Ziegfeld Theatre

141 West 54th Street,
New York, NY 10019

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JodarMovieFan
JodarMovieFan on August 3, 2005 at 4:41 am

The DLP website doesn’t indicate a DLP Ziegfeld booking either. Check it out at DLP.com, but then again, they don’t have the Loews Rio venue as having it either, yet they advertise a DLP showing of it.

Coate
Coate on August 3, 2005 at 4:37 am

“The advertisements in the NY Times for ‘The Island’ have consistently stated DLP for the screenings at the Ziegfeld.”


No, it hasn’t. For a period of time, Loews 34th Street was the Manhattan venue advertising DLP. And none of the online ticket ordering services that I’ve checked have indicated DLP for the Ziegfeld, either. Nor has Clearview’s page for the Ziegfeld been indicating DLP.

Which NYC area DLP shows are noted in today’s NY TIMES?

Vito
Vito on August 3, 2005 at 3:56 am

“The Island” will limp along till “The Great Raid” opens Aug 12th

ErikH
ErikH on August 3, 2005 at 2:53 am

The advertisements in the NY Times for “The Island” have consistently stated DLP for the screenings at the Ziegfeld.

Given the fast flop of “The Island” I wouldn’t be surprised if the Ziegfeld will soon go dark temporarily—-which as other posters have noted, has happened from time to time over the years.

Coate
Coate on August 2, 2005 at 5:43 pm

Anyone see “The Island” here at the Ziegfeld? If so, did they show it on film or in DLP Digital Projection? There seems to be some confusion over what format is being shown.

RobertR
RobertR on July 13, 2005 at 4:41 pm

1974 the 70mm “That’s Entertainment” was a smash here
View link

RobertR
RobertR on July 13, 2005 at 4:41 pm

1974 the 70mm “That’s Entertainment” was a smash here
View link

RobertR
RobertR on July 13, 2005 at 4:41 pm

1974 the 70mm “That’s Entertainment” was a smash here
View link

RobertR
RobertR on July 13, 2005 at 4:41 pm

1974 the 70mm “That’s Entertainment” was a smash here
View link

RobertR
RobertR on July 13, 2005 at 4:40 pm

1974 the 70mm “That’s Entertainment” was a smash here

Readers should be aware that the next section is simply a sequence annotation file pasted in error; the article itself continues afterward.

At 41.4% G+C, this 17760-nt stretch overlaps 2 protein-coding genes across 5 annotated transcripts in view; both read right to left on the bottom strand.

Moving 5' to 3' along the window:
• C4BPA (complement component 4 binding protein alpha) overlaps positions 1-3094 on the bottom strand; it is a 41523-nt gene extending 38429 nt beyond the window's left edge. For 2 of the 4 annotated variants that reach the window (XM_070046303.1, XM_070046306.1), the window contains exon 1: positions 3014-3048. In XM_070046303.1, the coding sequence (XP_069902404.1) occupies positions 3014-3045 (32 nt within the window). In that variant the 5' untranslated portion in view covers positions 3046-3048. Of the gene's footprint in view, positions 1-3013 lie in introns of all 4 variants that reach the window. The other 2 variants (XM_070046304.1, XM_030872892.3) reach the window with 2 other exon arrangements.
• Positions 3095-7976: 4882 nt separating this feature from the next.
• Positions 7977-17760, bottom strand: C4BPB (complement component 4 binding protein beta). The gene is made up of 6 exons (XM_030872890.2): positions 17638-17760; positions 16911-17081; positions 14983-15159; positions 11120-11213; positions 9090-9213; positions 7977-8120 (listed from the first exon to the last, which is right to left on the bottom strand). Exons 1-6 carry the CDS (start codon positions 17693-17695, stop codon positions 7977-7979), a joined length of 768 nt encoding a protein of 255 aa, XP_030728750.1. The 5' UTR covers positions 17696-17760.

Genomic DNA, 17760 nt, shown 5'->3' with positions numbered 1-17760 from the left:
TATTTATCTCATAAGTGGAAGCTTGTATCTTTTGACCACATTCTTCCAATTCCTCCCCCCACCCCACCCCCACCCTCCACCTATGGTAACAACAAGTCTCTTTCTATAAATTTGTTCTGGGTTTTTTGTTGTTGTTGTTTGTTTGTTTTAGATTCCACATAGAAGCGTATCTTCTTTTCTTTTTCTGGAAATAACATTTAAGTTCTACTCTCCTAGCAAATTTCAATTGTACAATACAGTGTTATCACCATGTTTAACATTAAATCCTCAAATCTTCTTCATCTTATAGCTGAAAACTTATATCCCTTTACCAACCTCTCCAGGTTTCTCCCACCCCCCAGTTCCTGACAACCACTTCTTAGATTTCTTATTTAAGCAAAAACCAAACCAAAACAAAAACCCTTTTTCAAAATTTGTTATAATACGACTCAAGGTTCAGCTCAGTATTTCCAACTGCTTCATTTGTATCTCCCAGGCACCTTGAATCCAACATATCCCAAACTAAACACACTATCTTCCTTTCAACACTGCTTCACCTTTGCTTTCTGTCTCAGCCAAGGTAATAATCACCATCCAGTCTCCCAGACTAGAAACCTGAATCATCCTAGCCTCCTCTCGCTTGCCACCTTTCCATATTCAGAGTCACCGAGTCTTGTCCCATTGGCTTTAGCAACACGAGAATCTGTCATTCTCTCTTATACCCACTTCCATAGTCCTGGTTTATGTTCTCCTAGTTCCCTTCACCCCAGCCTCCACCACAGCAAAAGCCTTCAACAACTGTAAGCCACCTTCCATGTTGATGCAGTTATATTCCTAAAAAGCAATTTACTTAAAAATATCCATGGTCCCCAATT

View link

Mike (saps)
Mike (saps) on July 13, 2005 at 10:14 am

It IS a lovely place to see a film, but as other posters have noted, there is room for a larger screen.

moviesmovies
moviesmovies on July 13, 2005 at 5:39 am

it was a lovely place to see film

moviesmovies
moviesmovies on July 13, 2005 at 5:39 am

i saw ‘Ryan’s Daughter’, ‘Fame’, ‘The Rose’ and ‘Earthquake’ here in the ‘70s.

chibitotoro
chibitotoro on July 11, 2005 at 7:32 pm

For anyone interested:

The premiere of The Wedding Crashers is here on Wednesday, and next week (I think it’s Monday but don’t quote me on that just yet) is the premiere of Bad News Bears.

Chris Utley
Chris Utley on July 10, 2005 at 7:08 pm

I made it to this place to see Star Wars Episode 3 in early June. Very nice theatre with ornate decor and a nice sound system. Screen is way way way too small for a theatre of this magnitude. Also, $10.00 for an afternoon show? What the heck! Oh well…at least I made it. Next trip, though, I’m headed to Loews Lincoln Square…which will probably be AMC Lincoln Square the next time I’m in NYC

Vito
Vito on June 30, 2005 at 9:24 am

Well it opened fairly well with an opening day total of 21.8 million,
making it the 7th largest opening. “Batman Begins” did 15.1, but “Star Wars” had a 50 million opening day. It will do ok, but not the summer blockbuster the industry needs right now. I don’t see it beating or coming close to last years “Spider-man 2”

Vito
Vito on June 30, 2005 at 9:20 am